Opinion: Losing Touch With Patients
WebMD News Archive
May 23, 2001 -- There's no question that high blood pressure is a problem in our society that's both highly concerning and highly prevalent. Appropriate treatment depends on accurate measurements and I applaud any technology that inexpensively and conveniently improves the ability to gather accurate information.
But accurate information is often about more than just numbers. For instance: There is a story currently on WebMD about a home electronic device that a patient with high blood pressure can use, twice a day, to monitor their blood pressure. The proposed advantage to this device is that it can then transmit that information over the phone, by modem, to a central computer. The data is then sent to the appropriate doctor.
The device is being hailed as a major breakthrough in home monitoring because doctors can "call in prescription changes without requiring an office visit with the patient." In an age where doctors are more pressed for time, that is very convenient. But, I think we need to be careful to consider this device and its proposed benefit.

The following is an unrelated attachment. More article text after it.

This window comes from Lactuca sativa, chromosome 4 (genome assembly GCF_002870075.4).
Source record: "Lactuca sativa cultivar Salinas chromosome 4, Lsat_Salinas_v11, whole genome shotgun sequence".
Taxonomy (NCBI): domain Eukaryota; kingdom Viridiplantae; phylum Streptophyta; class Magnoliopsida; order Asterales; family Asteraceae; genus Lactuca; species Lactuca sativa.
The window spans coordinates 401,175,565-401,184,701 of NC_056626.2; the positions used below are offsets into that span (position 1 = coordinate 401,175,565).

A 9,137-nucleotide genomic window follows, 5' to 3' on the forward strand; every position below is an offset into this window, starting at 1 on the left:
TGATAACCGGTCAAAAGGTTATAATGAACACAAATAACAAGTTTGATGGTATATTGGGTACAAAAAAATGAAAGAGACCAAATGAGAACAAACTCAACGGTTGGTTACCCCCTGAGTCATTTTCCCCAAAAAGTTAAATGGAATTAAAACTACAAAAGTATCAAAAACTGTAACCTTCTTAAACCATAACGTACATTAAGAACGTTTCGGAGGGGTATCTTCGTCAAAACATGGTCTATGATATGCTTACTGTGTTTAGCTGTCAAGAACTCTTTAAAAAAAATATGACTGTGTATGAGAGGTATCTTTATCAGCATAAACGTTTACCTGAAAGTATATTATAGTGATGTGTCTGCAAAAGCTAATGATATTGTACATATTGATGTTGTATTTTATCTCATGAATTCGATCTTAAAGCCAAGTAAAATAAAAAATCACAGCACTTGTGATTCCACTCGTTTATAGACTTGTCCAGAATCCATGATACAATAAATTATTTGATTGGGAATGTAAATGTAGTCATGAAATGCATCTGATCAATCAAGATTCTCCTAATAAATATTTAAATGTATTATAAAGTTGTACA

First off, there is a monthly fee for the patient to use the device. And second, even if the device is a more accurate home monitor, does that really replace the need for a visit with the doctor? After all, there is more to being a doctor than just reading data.
My concern is that doctors are at risk of losing touch with their patients. The people we care for are more than just blood pressure readings and prescriptions. Many factors contribute to blood pressure. Case in point, I recall a former patient of mine with difficult to control blood pressure. On or about the second office visit, while getting to know her better, I discovered she was a victim of spousal abuse.
Needless to say, that kind of "data" wouldn't have made it over a modem. We were able to eventually stabilize this women's blood pressure with medication, but we were also able to help stabilize her life with the help of the social service department.
True, this is perhaps an extreme example. But even on a more mundane level, just calling in a medication doesn't allow the opportunity for discussion and education. I am not here just to tell you, the patient, what medication you should take; I am also here to teach you about your disease, in this case high blood pressure, and present you information on the many possible therapies.
Most of the treatments will center around medications, but not exclusively. In fact, much of high blood pressure can be controlled with improved diet and regular exercise, although this method is not for everyone. Any treatment can take time, and first and foremost, it is important to get blood pressure under control. So I advocate starting on medicine, and backing off then if other treatment factors demonstrate their effectiveness.